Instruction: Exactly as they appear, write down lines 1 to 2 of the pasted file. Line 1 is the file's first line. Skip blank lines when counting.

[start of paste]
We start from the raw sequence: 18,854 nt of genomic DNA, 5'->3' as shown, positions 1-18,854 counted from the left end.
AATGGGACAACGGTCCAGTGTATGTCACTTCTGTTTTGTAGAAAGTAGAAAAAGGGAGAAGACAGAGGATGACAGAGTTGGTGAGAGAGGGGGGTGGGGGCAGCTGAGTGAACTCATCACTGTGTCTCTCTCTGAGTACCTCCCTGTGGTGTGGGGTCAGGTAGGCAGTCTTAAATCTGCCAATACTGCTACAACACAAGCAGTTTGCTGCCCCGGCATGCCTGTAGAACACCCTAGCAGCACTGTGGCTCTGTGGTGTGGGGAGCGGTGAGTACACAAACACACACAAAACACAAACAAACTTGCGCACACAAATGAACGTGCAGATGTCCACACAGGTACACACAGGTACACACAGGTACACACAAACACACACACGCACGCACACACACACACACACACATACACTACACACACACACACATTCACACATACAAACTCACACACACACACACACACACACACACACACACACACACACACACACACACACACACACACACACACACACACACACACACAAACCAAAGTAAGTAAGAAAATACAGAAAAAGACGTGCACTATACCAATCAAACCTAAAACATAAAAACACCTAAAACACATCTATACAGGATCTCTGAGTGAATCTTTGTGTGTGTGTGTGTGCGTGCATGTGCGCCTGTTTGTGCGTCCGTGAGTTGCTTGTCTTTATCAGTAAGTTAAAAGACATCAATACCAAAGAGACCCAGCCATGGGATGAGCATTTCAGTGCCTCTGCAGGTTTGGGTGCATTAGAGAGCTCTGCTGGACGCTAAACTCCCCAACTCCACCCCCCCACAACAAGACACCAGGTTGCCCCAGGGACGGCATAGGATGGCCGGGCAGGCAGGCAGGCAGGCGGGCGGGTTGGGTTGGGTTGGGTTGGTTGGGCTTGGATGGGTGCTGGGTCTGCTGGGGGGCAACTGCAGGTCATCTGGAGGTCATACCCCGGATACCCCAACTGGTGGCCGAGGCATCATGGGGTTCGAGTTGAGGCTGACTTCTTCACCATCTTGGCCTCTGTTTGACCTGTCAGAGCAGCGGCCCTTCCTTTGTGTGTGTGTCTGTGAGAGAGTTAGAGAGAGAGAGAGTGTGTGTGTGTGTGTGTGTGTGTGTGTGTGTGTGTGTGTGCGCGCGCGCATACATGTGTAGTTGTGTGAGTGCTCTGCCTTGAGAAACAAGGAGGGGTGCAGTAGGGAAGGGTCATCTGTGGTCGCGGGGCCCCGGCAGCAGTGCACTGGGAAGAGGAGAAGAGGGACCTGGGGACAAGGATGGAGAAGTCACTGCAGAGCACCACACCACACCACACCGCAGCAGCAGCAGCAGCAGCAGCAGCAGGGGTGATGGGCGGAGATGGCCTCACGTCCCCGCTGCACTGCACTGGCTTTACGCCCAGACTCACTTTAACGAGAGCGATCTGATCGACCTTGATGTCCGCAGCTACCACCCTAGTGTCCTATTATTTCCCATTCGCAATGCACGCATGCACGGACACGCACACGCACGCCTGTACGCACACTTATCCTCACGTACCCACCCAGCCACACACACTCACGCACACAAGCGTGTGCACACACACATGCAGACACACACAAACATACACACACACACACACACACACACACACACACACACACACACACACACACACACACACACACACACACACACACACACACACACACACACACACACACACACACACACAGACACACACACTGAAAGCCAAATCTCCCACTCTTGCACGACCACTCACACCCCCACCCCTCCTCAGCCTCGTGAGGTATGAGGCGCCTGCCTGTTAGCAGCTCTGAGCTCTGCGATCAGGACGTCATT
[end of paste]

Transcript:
We start from the raw sequence: 18,854 nt of genomic DNA, 5'->3' as shown, positions 1-18,854 counted from the left end.
AATGGGACAACGGTCCAGTGTATGTCACTTCTGTTTTGTAGAAAGTAGAAAAAGGGAGAAGACAGAGGATGACAGAGTTGGTGAGAGAGGGGGGTGGGGGCAGCTGAGTGAACTCATCACTGTGTCTCTCTCTGAGTACCTCCCTGTGGTGTGGGGTCAGGTAGGCAGTCTTAAATCTGCCAATACTGCTACAACACAAGCAGTTTGCTGCCCCGGCATGCCTGTAGAACACCCTAGCAGCACTGTGGCTCTGTGGTGTGGGGAGCGGTGAGTACACAAACACACACAAAACACAAACAAACTTGCGCACACAAATGAACGTGCAGATGTCCACACAGGTACACACAGGTACACACAGGTACACACAAACACACACACGCACGCACACACACACACACACACATACACTACACACACACACACATTCACACATACAAACTCACACACACACACACACACACACACACACACACACACACACACACACACACACACACACACACACACACACACACACACACAAACCAAAGTAAGTAAGAAAATACAGAAAAAGACGTGCACTATACCAATCAAACCTAAAACATAAAAACACCTAAAACACATCTATACAGGATCTCTGAGTGAATCTTTGTGTGTGTGTGTGTGCGTGCATGTGCGCCTGTTTGTGCGTCCGTGAGTTGCTTGTCTTTATCAGTAAGTTAAAAGACATCAATACCAAAGAGACCCAGCCATGGGATGAGCATTTCAGTGCCTCTGCAGGTTTGGGTGCATTAGAGAGCTCTGCTGGACGCTAAACTCCCCAACTCCACCCCCCCACAACAAGACACCAGGTTGCCCCAGGGACGGCATAGGATGGCCGGGCAGGCAGGCAGGCAGGCGGGCGGGTTGGGTTGGGTTGGGTTGGTTGGGCTTGGATGGGTGCTGGGTCTGCTGGGGGGCAACTGCAGGTCATCTGGAGGTCATACCCCGGATACCCCAACTGGTGGCCGAGGCATCATGGGGTTCGAGTTGAGGCTGACTTCTTCACCATCTTGGCCTCTGTTTGACCTGTCAGAGCAGCGGCCCTTCCTTTGTGTGTGTGTCTGTGAGAGAGTTAGAGAGAGAGAGAGTGTGTGTGTGTGTGTGTGTGTGTGTGTGTGTGTGTGTGTGCGCGCGCGCATACATGTGTAGTTGTGTGAGTGCTCTGCCTTGAGAAACAAGGAGGGGTGCAGTAGGGAAGGGTCATCTGTGGTCGCGGGGCCCCGGCAGCAGTGCACTGGGAAGAGGAGAAGAGGGACCTGGGGACAAGGATGGAGAAGTCACTGCAGAGCACCACACCACACCACACCGCAGCAGCAGCAGCAGCAGCAGCAGCAGGGGTGATGGGCGGAGATGGCCTCACGTCCCCGCTGCACTGCACTGGCTTTACGCCCAGACTCACTTTAACGAGAGCGATCTGATCGACCTTGATGTCCGCAGCTACCACCCTAGTGTCCTATTATTTCCCATTCGCAATGCACGCATGCACGGACACGCACACGCACGCCTGTACGCACACTTATCCTCACGTACCCACCCAGCCACACACACTCACGCACACAAGCGTGTGCACACACACATGCAGACACACACAAACATACACACACACACACACACACACACACACACACACACACACACACACACACACACACACACACACACACACACACACACACACACACACACACACACACACACACACACAGACACACACACTGAAAGCCAAATCTCCCACTCTTGCACGACCACTCACACCCCCACCCCTCCTCAGCCTCGTGAGGTATGAGGCGCCTGCCTGTTAGCAGCTCTGAGCTCTGCGATCAGGACGTCATT